A trigger point is a localized area (palpable nodule) of extreme tenderness found within a muscle. The area of tenderness is caused by a heightened state of muscle activity that results in a small sustained muscle contraction. After a prolonged period of time, a taut band develops that will not relax volitionally. Trigger points are referred to as “active” when they cause noticeable pain without provocation, while “latent” trigger points elicit pain only when manipulated by the therapist.
While the cause of trigger points is not completely understood, many precipitating factors are associated with their onset. Trigger points may be due to muscle overload, trauma, sustained shortened position, or radiculopathy. Other causative factors include arthritis, joint dysfunction, emotional stress or other existing trigger points. Trigger points are often exacerbated by poor posture, repetitive motion or nutritional deficits.
Trigger points can cause pain, inhibit muscle function, and decrease muscle strength. Pain is either localized to the area of the trigger points or refers pain to other areas. The symptoms combined with any muscle weakness and/or decreased range of motion, results in altered movement patterns and impaired function. Therefore, release of these nodules is essential to decrease pain, increase strength and range of motion, and improve movement and functioning.
Several modalities such as ultrasound and electrical stimulation are commonly used to treat trigger points, but the success rate is marginal, especially in chronic conditions. Manual therapy techniques including soft tissue mobilization, manual compression techniques, and stretching deliver favorable results. However, these modalities can sometimes be painful or the trigger point may continue to persist. Dry needling is another technique that has shown to be one of the most effective procedures for releasing trigger points. Dry needling is often performed in conjunction with these other techniques. By using filament needles, therapists can manipulate and release deeper muscles which are difficult to reach using other techniques.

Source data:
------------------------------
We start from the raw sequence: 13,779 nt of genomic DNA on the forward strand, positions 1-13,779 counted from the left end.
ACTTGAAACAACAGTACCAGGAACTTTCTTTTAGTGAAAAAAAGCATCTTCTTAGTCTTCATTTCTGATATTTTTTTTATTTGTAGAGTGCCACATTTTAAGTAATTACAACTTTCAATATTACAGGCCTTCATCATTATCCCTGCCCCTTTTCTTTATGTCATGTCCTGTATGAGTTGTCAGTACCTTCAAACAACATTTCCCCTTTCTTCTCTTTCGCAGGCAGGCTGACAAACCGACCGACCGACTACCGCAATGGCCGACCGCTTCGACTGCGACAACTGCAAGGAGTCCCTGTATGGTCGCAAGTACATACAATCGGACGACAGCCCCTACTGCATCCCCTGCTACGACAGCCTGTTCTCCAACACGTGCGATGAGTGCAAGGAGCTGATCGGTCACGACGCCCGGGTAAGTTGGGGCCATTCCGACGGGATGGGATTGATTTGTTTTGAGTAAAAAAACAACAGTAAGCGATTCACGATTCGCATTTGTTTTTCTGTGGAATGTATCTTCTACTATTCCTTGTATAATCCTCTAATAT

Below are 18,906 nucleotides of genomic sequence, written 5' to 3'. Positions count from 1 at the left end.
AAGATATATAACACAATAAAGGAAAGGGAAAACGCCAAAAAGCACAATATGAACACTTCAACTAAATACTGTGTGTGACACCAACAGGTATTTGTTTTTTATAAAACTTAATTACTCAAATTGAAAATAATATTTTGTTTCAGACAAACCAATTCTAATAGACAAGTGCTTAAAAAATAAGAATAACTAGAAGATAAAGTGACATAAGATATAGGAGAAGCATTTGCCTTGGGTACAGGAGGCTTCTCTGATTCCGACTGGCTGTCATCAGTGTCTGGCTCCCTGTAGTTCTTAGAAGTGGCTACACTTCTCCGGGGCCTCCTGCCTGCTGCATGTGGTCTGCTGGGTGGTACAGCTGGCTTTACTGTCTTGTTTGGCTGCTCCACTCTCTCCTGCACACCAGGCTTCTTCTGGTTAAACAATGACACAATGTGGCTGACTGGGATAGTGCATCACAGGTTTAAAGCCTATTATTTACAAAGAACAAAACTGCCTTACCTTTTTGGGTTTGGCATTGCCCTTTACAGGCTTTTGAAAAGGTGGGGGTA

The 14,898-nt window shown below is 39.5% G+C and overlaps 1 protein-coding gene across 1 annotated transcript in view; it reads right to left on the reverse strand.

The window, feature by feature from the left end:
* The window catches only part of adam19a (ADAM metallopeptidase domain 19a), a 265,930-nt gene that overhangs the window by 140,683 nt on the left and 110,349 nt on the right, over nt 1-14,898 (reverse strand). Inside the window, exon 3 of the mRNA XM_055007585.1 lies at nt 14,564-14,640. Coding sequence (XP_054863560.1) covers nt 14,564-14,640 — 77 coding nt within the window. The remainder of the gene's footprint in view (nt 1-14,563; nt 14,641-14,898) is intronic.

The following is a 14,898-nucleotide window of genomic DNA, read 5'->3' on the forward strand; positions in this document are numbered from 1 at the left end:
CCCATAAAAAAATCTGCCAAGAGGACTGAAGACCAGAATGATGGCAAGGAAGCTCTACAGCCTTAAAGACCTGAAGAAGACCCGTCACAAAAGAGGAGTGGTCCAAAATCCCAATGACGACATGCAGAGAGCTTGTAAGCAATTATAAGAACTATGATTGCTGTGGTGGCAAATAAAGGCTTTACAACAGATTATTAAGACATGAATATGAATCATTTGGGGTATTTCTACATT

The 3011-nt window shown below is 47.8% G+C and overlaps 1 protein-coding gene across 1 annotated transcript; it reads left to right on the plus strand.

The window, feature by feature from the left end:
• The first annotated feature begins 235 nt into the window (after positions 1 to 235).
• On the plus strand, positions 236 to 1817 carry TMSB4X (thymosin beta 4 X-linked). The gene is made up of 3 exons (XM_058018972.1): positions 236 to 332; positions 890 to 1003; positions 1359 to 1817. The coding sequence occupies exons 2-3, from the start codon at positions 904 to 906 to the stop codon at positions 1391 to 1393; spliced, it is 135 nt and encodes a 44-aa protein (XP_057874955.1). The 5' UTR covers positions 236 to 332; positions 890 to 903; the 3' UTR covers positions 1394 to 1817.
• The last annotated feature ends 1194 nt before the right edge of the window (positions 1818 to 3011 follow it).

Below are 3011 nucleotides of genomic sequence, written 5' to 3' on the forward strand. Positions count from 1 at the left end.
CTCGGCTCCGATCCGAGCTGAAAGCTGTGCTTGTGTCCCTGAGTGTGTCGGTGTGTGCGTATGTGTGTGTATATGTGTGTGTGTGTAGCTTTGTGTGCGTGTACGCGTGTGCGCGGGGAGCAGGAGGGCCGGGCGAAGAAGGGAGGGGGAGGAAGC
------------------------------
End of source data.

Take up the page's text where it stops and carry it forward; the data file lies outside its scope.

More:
Dry needling involves solid filament needles (similar to those used in acupuncture), which are placed into the trigger point to produce a local twitch response (LTR). The needles are very thin and rarely felt entering the skin. The LTR is therapeutically essential for treatment, because it is followed by a period of reflexive relaxation of the muscle. When a person experiences a LTR, they will often feel a cramping sensation or discomfort in the referral pattern of the muscle lasting a few seconds. Studies have also shown that when the increased tension in a trigger point is resolved, other trigger points within the pain referral zone may resolve as well.
Some patients experience soreness after needling, which can last anywhere from a few hours to 2 days. It is suggested that patients use ice or moist heat to decrease this soreness. In addition, it is imperative that patients move the body part recently needled to decrease any soreness.